Abstract: This presentation will describe the theoretical framework and evaluation findings for the coalition capacity building training model used by Community Anti-Drug Coalitions of America (CADCA) and its National Coalition Institute (Institute). CADCA’s Institute provides training and technical assistance to substance abuse coalitions across America to improve their effectiveness at reducing substance abuse rates within their community. This paper will present findings from an evaluation study testing the Institute’s theory of change. Structural equation modeling has assessed the extent to which this theory of change explains coalition functioning, the role training and TA play in influencing this change process, and the extent to which this framework fits for different types of coalitions. Additionally, findings from the first three waves of a longitudinal study examining the impact of training and TA to build community change agents will be presented.

Session Title: How Well Are We Addressing Asthma Disparities? Demonstration of a New Evaluation Toolkit
Demonstration Session 631 to be held in BOWIE B on Friday, Nov 12, 3:35 PM to 4:20 PM
Sponsored by the Multiethnic Issues in Evaluation TIG
Robin Shrestha-Kuwahara, Centers for Disease Control and Prevention, rbk5@cdc.gov
Maureen Wilce, Centers for Disease Control and Prevention, muw9@cdc.gov
Abstract: One of the overarching goals in public health is to eliminate health disparities among racial and ethnic groups. Eliminating health disparities is contingent upon a health care system’s ability to reduce barriers to care and enhance patient-centered programs. Recognizing the power of evaluation to identify disparities and ensure the quality of programs to address them, the National Asthma Program at the Centers for Disease Control and Prevention (CDC) recently developed a Toolkit to assist state partners. Grounded in the CDC’s Framework for Program Evaluation, the Self-Study Asthma Disparities Toolkit employs the Culturally and Linguistically Appropriate Service (CLAS) Standards, designed to improve the responsiveness of services to diverse needs. This session will include a presentation on how the Toolkit’s construction and a demonstration of how it measures public health program activities using recommendations related to: 1) culturally competent care; 2) language access services; and 3) organizational support for cultural competence.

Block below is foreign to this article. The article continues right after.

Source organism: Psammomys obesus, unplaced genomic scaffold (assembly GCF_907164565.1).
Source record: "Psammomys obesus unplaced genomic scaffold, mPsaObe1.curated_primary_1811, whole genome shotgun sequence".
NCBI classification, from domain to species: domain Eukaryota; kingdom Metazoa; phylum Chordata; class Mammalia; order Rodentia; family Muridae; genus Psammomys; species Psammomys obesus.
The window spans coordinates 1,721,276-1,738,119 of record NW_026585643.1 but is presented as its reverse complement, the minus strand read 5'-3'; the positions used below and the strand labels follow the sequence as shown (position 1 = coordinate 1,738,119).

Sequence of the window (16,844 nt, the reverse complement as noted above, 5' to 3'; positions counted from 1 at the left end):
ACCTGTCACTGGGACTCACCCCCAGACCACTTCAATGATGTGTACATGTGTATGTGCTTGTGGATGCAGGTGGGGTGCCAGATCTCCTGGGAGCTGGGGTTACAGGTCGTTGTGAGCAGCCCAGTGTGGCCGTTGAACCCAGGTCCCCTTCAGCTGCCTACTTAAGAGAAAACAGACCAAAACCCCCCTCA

Session Title: Using Research and Evaluation to Build the Power and Effectiveness of Community Organizing and Advocacy
Panel Session 632 to be held in BOWIE C on Friday, Nov 12, 3:35 PM to 4:20 PM
Sponsored by the Advocacy and Policy Change TIG
Anna Saltzman, Blueprint Research & Design Inc, anna@blueprintrd.com
Abstract: Advocacy organizations know the power that research has in building an effective issue campaign. Increasingly, community organizing groups are taking on research, and both advocacy and organizing groups are taking on evaluation, as a way to enhance the power and effectiveness of their campaigns. This session will explore some of the ways that advocacy and organizing groups have used research and evaluation to build their power and increase their effectiveness, and will provide guidance to advocates, organizers, funders and evaluators on ways to build research and evaluation into advocacy and organizing campaigns. Presenters representing funders and evaluators will reflect upon successes, lessons learned, and implications for the fields of advocacy and community organizing evaluation.
Catherine Crystal Foster, Blueprint Research & Design Inc, catherine@blueprintrd.com
Communities for Public Education Reform (CPER), launched in 2006, is a national, multi-site funding collaborative that supports educational organizing campaigns working to improve educational opportunities and outcomes for public school students, particularly low-income students and students of color. For over three years, Blueprint Research & Design Inc. has been CPER’s evaluation partner, helping to document the progress of the collaborative as a whole and within each of the sites. Catherine Crystal Foster is an independent consultant and strategic partner with Blueprint on the firm’s policy and advocacy evaluation work, and has co-directed Blueprint’s evaluation of CPER. As presenter, she will describe Blueprint’s approach to evaluating CPER, the methods that Blueprint evaluators are using to engage CPER funders and grantees in data collection and learning, examples of what funders and grantees have gained from the evaluation, and broader implications for the fields of advocacy and community organizing evaluation.